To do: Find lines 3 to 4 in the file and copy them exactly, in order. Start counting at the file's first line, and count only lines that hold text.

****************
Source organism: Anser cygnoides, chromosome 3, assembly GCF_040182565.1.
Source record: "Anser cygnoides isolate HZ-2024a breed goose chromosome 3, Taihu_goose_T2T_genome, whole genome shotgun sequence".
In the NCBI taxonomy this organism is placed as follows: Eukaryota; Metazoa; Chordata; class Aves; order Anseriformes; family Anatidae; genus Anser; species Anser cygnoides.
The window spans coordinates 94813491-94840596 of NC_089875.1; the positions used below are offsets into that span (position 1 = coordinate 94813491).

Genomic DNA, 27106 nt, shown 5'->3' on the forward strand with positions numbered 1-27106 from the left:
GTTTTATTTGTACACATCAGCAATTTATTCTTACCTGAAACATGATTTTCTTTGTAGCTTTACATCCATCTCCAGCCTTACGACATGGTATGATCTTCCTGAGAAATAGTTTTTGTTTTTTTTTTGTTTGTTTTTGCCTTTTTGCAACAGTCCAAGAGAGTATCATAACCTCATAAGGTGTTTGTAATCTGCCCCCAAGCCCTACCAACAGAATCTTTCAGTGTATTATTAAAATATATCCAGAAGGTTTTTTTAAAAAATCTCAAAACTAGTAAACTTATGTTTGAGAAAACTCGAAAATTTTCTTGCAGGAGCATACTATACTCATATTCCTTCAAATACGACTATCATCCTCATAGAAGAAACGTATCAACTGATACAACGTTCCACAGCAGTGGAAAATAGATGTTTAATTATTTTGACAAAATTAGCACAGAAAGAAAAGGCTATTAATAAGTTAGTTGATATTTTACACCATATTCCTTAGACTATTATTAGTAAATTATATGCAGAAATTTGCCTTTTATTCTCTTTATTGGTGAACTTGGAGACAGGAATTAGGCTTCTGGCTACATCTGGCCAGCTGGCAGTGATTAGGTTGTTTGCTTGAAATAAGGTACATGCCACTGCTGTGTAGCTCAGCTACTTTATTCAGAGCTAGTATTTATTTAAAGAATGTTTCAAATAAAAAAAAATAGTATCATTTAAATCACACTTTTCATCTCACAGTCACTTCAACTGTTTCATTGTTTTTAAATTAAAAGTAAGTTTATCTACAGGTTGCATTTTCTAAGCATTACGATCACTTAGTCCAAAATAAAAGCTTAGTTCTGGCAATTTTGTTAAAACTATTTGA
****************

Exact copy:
In the NCBI taxonomy this organism is placed as follows: Eukaryota; Metazoa; Chordata; class Aves; order Anseriformes; family Anatidae; genus Anser; species Anser cygnoides.
The window spans coordinates 94813491-94840596 of NC_089875.1; the positions used below are offsets into that span (position 1 = coordinate 94813491).